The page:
Mixed Feelings about Marching

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I had a great time hanging out with the community of Montecristo, near Mampujan, talking about the past, sharing my experiences of walking with Mampujan, joking around, and hearing about their dreams for the future. The community was displaced starting in 1990 with the first death of a community member and ended with the last death in 2005 of a local farmer. They are planning on joining the march this weekend; besides demanding their rights as victims of armed conflict (including disappearances, torture, kidnapping and 12 assassinations) they want to draw attention to their need for a bridge across this creek so that they can have easier access to their crops.
I had a great time hanging out with the community of Montecristo, near Mampujan, this morning, talking about the past, sharing my experiences of walking with Mampujan, joking around, and hearing about their dreams for the future. The was displaced starting in 1990 with the first death of a community member and ended with the last death in 2005 of a local farmer. They are planning on joining the march this weekend; besides demanding their rights as victims of armed conflict (including disappearances, torture, kidnapping and 12 assassinations) they want to draw attention to their need for a bridge across this creek so that they can have easier access to their crops.

Whoever said non-violent direct action organizing and execution was glamorous should be non-violently chastised. It is not and frankly, I’m not super excited about the act of marching on Saturday, until who knows when. (Here’s some info about what we are doing and why)

Memories of last December and the march of Mampuján come swirling back- poorly organized, no sleep, so dirty, running, not walking, to transport and organize people and things, peeing once a day because I was so dehydrated, culture shock, crying on cabbages, dead donkeys etc. As my dear co-worker Larisa remarked afterwards the march was, “the craziest four days so far in Colombia (in my life?!).”

However, I am still going to march. Not because I am glutton for punishment or a super-hero, but because there ARE things I am very excited about, such as:

The adrenaline rush of witnessing, and joining, over 1000 people walking together peacefully; communities that were divided before but have been brought together by the empowering act of planning their own future, step by step.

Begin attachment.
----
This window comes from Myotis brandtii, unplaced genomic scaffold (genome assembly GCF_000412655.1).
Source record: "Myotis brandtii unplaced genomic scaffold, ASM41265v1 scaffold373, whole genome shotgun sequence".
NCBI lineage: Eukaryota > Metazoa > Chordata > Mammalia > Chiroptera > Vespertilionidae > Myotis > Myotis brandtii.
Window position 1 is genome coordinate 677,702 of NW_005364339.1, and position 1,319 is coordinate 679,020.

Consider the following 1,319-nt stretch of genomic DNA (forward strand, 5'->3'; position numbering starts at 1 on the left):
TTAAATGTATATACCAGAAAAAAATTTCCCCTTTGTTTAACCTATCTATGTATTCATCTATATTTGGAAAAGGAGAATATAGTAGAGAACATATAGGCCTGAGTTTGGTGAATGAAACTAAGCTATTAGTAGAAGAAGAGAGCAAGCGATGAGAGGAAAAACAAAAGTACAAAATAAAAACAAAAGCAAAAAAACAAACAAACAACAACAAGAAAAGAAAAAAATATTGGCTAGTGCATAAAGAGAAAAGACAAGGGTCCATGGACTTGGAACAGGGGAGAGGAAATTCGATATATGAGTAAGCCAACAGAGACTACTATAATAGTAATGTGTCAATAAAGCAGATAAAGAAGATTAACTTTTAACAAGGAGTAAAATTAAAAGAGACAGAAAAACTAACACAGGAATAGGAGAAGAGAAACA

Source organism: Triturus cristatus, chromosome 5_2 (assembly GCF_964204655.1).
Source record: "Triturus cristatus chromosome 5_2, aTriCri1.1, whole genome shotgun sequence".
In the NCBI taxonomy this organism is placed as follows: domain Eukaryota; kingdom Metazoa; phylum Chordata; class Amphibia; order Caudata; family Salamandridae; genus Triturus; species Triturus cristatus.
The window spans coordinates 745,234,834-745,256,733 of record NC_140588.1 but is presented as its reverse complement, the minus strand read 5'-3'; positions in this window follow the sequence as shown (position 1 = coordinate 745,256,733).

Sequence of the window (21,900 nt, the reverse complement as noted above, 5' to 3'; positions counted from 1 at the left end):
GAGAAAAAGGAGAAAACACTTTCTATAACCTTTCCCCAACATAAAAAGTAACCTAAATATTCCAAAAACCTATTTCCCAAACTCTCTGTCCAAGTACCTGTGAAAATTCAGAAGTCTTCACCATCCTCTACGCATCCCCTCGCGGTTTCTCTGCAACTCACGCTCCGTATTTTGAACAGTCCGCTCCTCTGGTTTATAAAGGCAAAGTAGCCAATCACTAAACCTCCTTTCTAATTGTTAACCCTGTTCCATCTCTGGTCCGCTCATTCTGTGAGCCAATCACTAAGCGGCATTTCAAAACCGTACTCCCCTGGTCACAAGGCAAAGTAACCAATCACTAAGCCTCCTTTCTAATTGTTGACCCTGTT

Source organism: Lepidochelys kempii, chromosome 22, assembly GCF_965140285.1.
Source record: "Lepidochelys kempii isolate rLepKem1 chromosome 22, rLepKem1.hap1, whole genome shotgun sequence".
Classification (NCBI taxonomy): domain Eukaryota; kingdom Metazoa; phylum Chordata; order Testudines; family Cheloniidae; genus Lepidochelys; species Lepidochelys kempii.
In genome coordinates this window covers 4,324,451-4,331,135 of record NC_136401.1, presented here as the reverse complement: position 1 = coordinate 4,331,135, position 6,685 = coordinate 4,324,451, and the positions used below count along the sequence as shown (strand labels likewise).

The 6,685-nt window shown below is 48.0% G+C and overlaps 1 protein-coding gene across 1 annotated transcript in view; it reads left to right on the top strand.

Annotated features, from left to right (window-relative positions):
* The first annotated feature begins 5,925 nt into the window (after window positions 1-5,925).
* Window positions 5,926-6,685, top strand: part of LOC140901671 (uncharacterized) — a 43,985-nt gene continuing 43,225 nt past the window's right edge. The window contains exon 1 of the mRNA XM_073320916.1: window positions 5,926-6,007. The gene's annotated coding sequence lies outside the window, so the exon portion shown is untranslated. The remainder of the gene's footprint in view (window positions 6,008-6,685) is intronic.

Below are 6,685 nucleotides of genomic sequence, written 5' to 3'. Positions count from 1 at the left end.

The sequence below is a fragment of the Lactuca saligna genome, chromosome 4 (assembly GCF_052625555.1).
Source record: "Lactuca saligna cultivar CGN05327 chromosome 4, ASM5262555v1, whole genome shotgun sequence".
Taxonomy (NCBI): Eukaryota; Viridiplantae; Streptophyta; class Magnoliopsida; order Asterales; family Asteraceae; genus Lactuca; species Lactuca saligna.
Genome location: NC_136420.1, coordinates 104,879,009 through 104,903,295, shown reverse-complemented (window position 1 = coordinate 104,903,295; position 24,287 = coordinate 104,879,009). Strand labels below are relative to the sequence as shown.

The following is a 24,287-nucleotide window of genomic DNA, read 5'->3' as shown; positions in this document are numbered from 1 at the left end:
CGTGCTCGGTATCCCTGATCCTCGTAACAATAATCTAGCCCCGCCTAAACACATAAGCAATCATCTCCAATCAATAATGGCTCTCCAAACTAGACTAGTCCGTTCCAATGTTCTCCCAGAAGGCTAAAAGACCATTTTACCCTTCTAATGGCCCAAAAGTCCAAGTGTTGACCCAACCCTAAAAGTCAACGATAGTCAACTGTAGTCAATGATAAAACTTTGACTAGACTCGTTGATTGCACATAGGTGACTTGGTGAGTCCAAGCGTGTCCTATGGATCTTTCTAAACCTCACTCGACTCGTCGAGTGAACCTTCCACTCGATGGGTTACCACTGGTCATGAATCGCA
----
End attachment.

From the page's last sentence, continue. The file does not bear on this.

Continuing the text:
Being part of a team of dedicated and passionate people, who are willing to risk motorcycles accidents, go without sleep, donate all of their phone plan minutes, have endless patience with meetings and planning, mediate potential conflicts, travel to Bogota, sacrifice family time for planning time and much, much more. I am excited to work alongside of all them this weekend: The community leaders of the 33 participant communities. The staff at Sembrandopaz. Co-worker Jes Buller. And especially fellow Seeder Larisa (featured in this article about the march), who is a great friend and one of the best community organizers I know.

Witnessing the pride people will have in themselves and their accomplishments when the march ends. They will have blisters, but they will be smiling and will never think about themselves in the same way again. If they can do this, they can do anything!

Taking part in a historic moment and mobilization in Colombia’s history; participating in social change from the bottom up.

Working together to help bring members of my community of Mampuján to participate, giving them the chance to use their vast experience and knowledge to help others.

Wearing a t-shirt that says logistica and pretending that I know what I am talking about.

Reflecting on the appropriateness of the activity- it is such a fitting close to my time here, a bookend by two peaceful marches.

All that being said, I am going to try to sleep well tonight, bring almonds along for energy and get through this one step at a time. Here’s our slogan: Las montañas se mueve! (The mountians move). Even though I only have the stamina of a mustard seed, we are going to move some mountains this weekend!

And as Larsia also stated “I hope that you can understand some of the madness and all of the beauty that made it all worth it- blisters, dehydration, stress and exhaustion. Learning about organization. Walking for rights with the displaced community of Mampuján. Demanding to been seen, listened to, treated with dignity. What an incredible experience. I hope you are as inspired as I am, and not nearly as exhausted.”

I’ll try to keep you posted!

7 comments on “Mixed Feelings about Marching”

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